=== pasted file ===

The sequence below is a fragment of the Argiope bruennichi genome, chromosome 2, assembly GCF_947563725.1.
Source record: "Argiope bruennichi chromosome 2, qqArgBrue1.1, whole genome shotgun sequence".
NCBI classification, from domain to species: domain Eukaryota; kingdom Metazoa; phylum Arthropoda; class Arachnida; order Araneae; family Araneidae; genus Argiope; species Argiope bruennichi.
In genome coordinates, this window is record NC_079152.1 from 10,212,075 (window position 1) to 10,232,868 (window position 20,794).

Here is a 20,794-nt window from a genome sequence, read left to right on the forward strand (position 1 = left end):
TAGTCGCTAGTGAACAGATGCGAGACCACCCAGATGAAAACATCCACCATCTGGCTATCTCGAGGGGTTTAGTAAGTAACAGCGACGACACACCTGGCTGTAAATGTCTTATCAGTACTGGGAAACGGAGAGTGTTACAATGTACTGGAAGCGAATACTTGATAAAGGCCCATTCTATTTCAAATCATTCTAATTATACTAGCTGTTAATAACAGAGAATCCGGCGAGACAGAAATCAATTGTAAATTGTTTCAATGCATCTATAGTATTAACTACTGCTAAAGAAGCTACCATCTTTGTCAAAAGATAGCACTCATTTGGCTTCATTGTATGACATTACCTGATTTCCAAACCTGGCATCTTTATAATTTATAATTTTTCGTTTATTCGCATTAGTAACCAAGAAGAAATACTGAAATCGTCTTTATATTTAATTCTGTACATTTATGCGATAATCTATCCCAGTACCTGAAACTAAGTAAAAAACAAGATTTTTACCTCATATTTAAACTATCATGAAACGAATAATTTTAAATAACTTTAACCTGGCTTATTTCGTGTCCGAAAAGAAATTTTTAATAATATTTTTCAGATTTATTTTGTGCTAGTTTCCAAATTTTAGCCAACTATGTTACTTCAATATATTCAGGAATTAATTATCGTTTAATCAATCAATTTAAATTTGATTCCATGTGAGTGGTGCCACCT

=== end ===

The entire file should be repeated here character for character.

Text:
The sequence below is a fragment of the Argiope bruennichi genome, chromosome 2, assembly GCF_947563725.1.
Source record: "Argiope bruennichi chromosome 2, qqArgBrue1.1, whole genome shotgun sequence".
NCBI classification, from domain to species: domain Eukaryota; kingdom Metazoa; phylum Arthropoda; class Arachnida; order Araneae; family Araneidae; genus Argiope; species Argiope bruennichi.
In genome coordinates, this window is record NC_079152.1 from 10,212,075 (window position 1) to 10,232,868 (window position 20,794).

Here is a 20,794-nt window from a genome sequence, read left to right on the forward strand (position 1 = left end):
TAGTCGCTAGTGAACAGATGCGAGACCACCCAGATGAAAACATCCACCATCTGGCTATCTCGAGGGGTTTAGTAAGTAACAGCGACGACACACCTGGCTGTAAATGTCTTATCAGTACTGGGAAACGGAGAGTGTTACAATGTACTGGAAGCGAATACTTGATAAAGGCCCATTCTATTTCAAATCATTCTAATTATACTAGCTGTTAATAACAGAGAATCCGGCGAGACAGAAATCAATTGTAAATTGTTTCAATGCATCTATAGTATTAACTACTGCTAAAGAAGCTACCATCTTTGTCAAAAGATAGCACTCATTTGGCTTCATTGTATGACATTACCTGATTTCCAAACCTGGCATCTTTATAATTTATAATTTTTCGTTTATTCGCATTAGTAACCAAGAAGAAATACTGAAATCGTCTTTATATTTAATTCTGTACATTTATGCGATAATCTATCCCAGTACCTGAAACTAAGTAAAAAACAAGATTTTTACCTCATATTTAAACTATCATGAAACGAATAATTTTAAATAACTTTAACCTGGCTTATTTCGTGTCCGAAAAGAAATTTTTAATAATATTTTTCAGATTTATTTTGTGCTAGTTTCCAAATTTTAGCCAACTATGTTACTTCAATATATTCAGGAATTAATTATCGTTTAATCAATCAATTTAAATTTGATTCCATGTGAGTGGTGCCACCT